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Tax agency stopped from operating by HMRC

A company, who breached anti-money laundering rules, can no longer trade as a repayment agent.

A company which charged taxpayers significant sums to make claims for tax refunds has been stopped from operating.

Tax Credits Ltd (TCL) can no longer trade as a repayment agent after HM Revenue and Customs (HMRC) found they had committed serious anti-money laundering breaches.

As a result of breaching the regulations, which are predominately designed to prevent businesses being exploited by criminals to launder money, it is now a criminal offence for TCL to trade as a tax repayment agent.

The move comes weeks after HMRC outlined greater protections for customers using repayment agents.

Taxpayers can use repayment agents to make claims for repayment of tax, and while many customers are happy with the service they receive, a large number of taxpayers have complained about the lack of transparency in agents’ processes for signing up clients and high charges for using their services.

Angela MacDonald, HMRC’s Deputy Chief Executive and Second Permanent Secretary, said:

TCL have ignored their responsibilities under the anti-money laundering measures designed to protect us all from financial crime.

We will not allow a small number of bad actors to tarnish the reputation of the whole tax agent sector.

It is crucial taxpayers understand the entitlements they can claim directly from HMRC and are properly protected from the misleading tactics used by some repayment agents. The greater protections we’re bringing in will help to stop people unwittingly losing their hard-earned money to misleading agents.

Around 11,000 TCL clients, whose claims had been paused during investigations into TCL, will now receive their tax refund directly from HMRC.

HMRC will contact all affected clients by the end of March to explain their refund. The refunds will be made automatically – customers do not need to contact HMRC to receive their payment.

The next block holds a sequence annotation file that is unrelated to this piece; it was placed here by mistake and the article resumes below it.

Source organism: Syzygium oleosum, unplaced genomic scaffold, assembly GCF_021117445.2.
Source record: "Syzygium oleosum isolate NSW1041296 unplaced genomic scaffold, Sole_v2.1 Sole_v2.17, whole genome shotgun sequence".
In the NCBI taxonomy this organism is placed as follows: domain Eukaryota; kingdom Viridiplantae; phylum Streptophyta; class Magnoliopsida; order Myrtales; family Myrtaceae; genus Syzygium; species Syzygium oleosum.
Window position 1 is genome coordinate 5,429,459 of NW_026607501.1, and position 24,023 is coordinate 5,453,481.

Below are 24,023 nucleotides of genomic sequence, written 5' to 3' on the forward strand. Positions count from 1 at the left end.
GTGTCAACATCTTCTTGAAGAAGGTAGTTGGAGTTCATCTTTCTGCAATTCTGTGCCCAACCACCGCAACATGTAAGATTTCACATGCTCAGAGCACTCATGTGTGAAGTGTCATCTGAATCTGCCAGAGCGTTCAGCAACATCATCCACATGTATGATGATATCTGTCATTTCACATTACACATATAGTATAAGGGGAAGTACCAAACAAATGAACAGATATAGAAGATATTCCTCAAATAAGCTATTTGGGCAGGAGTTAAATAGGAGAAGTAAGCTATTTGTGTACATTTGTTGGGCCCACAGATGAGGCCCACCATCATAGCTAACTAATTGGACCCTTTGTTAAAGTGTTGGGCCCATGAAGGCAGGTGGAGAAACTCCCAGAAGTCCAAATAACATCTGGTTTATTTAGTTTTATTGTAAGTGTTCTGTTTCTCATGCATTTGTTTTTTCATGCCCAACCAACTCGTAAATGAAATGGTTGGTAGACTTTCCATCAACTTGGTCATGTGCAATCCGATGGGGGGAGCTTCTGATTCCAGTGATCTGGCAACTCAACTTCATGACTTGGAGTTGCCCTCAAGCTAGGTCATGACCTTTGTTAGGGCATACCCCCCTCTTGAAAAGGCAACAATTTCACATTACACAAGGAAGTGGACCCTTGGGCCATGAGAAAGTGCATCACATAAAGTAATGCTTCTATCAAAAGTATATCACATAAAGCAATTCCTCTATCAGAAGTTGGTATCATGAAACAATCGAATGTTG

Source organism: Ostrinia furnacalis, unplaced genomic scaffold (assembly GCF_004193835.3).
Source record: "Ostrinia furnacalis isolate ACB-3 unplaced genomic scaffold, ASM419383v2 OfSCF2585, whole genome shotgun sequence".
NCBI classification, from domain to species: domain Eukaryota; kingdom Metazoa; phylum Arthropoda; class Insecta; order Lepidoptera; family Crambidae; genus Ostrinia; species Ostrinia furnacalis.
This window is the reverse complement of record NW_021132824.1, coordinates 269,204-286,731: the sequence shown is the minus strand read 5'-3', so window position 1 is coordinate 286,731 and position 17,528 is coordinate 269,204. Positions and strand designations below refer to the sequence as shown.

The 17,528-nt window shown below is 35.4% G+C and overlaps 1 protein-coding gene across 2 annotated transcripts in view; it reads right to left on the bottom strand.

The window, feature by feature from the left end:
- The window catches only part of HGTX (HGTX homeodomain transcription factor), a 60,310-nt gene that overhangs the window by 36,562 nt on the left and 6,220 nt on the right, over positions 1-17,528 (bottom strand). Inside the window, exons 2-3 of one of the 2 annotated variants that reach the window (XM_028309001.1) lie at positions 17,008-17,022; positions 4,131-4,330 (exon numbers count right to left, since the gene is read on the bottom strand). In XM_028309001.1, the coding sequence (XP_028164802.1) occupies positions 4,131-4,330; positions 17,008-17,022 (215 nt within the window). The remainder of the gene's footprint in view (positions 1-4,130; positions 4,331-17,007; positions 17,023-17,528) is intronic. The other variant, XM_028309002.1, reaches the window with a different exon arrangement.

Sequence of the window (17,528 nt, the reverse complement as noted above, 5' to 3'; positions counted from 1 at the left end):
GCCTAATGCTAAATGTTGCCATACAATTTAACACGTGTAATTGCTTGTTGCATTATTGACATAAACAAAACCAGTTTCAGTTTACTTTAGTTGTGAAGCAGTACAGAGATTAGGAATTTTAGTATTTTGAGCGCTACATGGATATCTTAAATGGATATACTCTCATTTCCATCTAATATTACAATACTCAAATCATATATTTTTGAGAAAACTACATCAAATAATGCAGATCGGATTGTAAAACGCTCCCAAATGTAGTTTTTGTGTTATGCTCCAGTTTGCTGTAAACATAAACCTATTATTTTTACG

In response to public concern, HMRC recently consulted on how to protect taxpayers using repayment agents and unveiled a package of measures last month, which included stopping the use of legally-binding ‘assignments’ as part of claiming an Income Tax repayment, improving agent standards and a requirement for repayment agents to register with HMRC.

HMRC urges anyone thinking of using a tax repayment agent to carefully consider their options when appointing a tax adviser to act on their behalf. Taxpayers are urged to do their research before committing to anything, and are reminded that they, not the tax agent, are ultimately responsible for their own tax affairs.

Taxpayers are advised to be particularly careful when clicking on online ads as some unscrupulous repayment agents have made their customer sign-up pages appear to be mere requests for more information.

Anyone who thinks they are owed a tax rebate can make claims direct with HMRC via GOV.UK; they can do this for free and will receive 100% of any refund.

If a taxpayer can show a tax repayment agent has made an invalid claim with HMRC on their behalf, they can contact HMRC.

Further information

Money Laundering Regulations apply to a number of different business sectors, including accountants, financial service businesses, estate agents and solicitors. Every business covered by the regulations must be registered with a supervisory authority, such as HMRC.

A business must not trade without being registered with HMRC or another money laundering supervisor under the ML regulations. Trading while not registered is a criminal offence and may result in a penalty or prosecution.

Anti-money laundering regulations require tax repayment agents to carry out risk assessments, have the correct policies, controls and procedures in place, carry out appropriate staff training and provide registration information.

HMRC published the consultation Raising standards in tax advice: Protecting customers claiming tax repayments in June 2022 to consider ways to better protect taxpayers. The consultation closed on 14 September 2022. HMRCpublished the responses to the consultation on 11 January 2023, which also highlights next steps.

The government intends to legislate to render void assignments of income tax repayments. The use of legally binding assignments, which transfer any repayment of income tax to a taxpayer’s agent rather than directly to the person who has overpaid, will be stopped as these can only be cancelled when the agent and taxpayer agree. This has meant customers unhappy with their agent could not decide to end the agreement on their own.

Going forward, a taxpayer may still choose to use a repayment agent to reclaim overpaid income tax by making a nomination instead, which they can cancel at any time. Using this process will make it easier for taxpayers to stay in control of their repayments.

In January 2023, HMRC published the updated standard for agents which sets out guidance on the minimum standards expected of all agents.

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